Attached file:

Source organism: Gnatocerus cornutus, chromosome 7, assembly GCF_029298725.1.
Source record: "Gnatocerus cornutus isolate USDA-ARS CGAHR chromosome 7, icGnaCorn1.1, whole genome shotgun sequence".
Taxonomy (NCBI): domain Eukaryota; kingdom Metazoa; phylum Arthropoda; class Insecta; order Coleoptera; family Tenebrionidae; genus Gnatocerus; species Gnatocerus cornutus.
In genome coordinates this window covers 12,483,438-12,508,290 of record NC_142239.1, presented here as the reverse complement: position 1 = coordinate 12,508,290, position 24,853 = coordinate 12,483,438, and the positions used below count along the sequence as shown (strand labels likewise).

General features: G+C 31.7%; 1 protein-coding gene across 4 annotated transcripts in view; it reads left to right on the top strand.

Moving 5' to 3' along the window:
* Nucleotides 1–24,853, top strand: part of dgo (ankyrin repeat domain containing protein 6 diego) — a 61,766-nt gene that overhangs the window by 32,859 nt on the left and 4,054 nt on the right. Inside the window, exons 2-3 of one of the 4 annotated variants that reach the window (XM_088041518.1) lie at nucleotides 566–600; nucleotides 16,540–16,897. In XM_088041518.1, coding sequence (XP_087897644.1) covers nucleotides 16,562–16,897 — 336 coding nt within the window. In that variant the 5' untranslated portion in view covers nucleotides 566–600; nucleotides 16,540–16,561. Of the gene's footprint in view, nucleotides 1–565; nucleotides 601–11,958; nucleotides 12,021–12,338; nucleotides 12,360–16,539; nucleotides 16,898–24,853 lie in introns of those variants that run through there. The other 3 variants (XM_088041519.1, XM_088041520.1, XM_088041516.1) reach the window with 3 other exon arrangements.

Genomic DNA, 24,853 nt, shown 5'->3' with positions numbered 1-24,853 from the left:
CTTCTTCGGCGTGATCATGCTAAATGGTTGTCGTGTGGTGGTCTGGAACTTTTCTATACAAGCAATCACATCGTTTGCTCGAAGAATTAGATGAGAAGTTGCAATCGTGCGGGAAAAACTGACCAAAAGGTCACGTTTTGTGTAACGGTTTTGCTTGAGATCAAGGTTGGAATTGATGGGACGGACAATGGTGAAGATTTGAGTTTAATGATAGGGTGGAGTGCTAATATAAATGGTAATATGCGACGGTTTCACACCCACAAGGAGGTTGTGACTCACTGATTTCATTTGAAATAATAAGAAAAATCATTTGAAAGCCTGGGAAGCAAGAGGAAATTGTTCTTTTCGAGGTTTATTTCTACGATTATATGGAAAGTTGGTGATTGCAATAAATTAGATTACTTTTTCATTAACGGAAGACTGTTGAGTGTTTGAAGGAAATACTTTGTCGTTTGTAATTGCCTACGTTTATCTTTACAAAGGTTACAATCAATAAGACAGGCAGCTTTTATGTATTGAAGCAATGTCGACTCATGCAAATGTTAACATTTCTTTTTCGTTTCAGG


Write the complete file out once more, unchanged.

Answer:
Source organism: Gnatocerus cornutus, chromosome 7, assembly GCF_029298725.1.
Source record: "Gnatocerus cornutus isolate USDA-ARS CGAHR chromosome 7, icGnaCorn1.1, whole genome shotgun sequence".
Taxonomy (NCBI): domain Eukaryota; kingdom Metazoa; phylum Arthropoda; class Insecta; order Coleoptera; family Tenebrionidae; genus Gnatocerus; species Gnatocerus cornutus.
In genome coordinates this window covers 12,483,438-12,508,290 of record NC_142239.1, presented here as the reverse complement: position 1 = coordinate 12,508,290, position 24,853 = coordinate 12,483,438, and the positions used below count along the sequence as shown (strand labels likewise).

General features: G+C 31.7%; 1 protein-coding gene across 4 annotated transcripts in view; it reads left to right on the top strand.

Moving 5' to 3' along the window:
* Nucleotides 1–24,853, top strand: part of dgo (ankyrin repeat domain containing protein 6 diego) — a 61,766-nt gene that overhangs the window by 32,859 nt on the left and 4,054 nt on the right. Inside the window, exons 2-3 of one of the 4 annotated variants that reach the window (XM_088041518.1) lie at nucleotides 566–600; nucleotides 16,540–16,897. In XM_088041518.1, coding sequence (XP_087897644.1) covers nucleotides 16,562–16,897 — 336 coding nt within the window. In that variant the 5' untranslated portion in view covers nucleotides 566–600; nucleotides 16,540–16,561. Of the gene's footprint in view, nucleotides 1–565; nucleotides 601–11,958; nucleotides 12,021–12,338; nucleotides 12,360–16,539; nucleotides 16,898–24,853 lie in introns of those variants that run through there. The other 3 variants (XM_088041519.1, XM_088041520.1, XM_088041516.1) reach the window with 3 other exon arrangements.

Genomic DNA, 24,853 nt, shown 5'->3' with positions numbered 1-24,853 from the left:
CTTCTTCGGCGTGATCATGCTAAATGGTTGTCGTGTGGTGGTCTGGAACTTTTCTATACAAGCAATCACATCGTTTGCTCGAAGAATTAGATGAGAAGTTGCAATCGTGCGGGAAAAACTGACCAAAAGGTCACGTTTTGTGTAACGGTTTTGCTTGAGATCAAGGTTGGAATTGATGGGACGGACAATGGTGAAGATTTGAGTTTAATGATAGGGTGGAGTGCTAATATAAATGGTAATATGCGACGGTTTCACACCCACAAGGAGGTTGTGACTCACTGATTTCATTTGAAATAATAAGAAAAATCATTTGAAAGCCTGGGAAGCAAGAGGAAATTGTTCTTTTCGAGGTTTATTTCTACGATTATATGGAAAGTTGGTGATTGCAATAAATTAGATTACTTTTTCATTAACGGAAGACTGTTGAGTGTTTGAAGGAAATACTTTGTCGTTTGTAATTGCCTACGTTTATCTTTACAAAGGTTACAATCAATAAGACAGGCAGCTTTTATGTATTGAAGCAATGTCGACTCATGCAAATGTTAACATTTCTTTTTCGTTTCAGG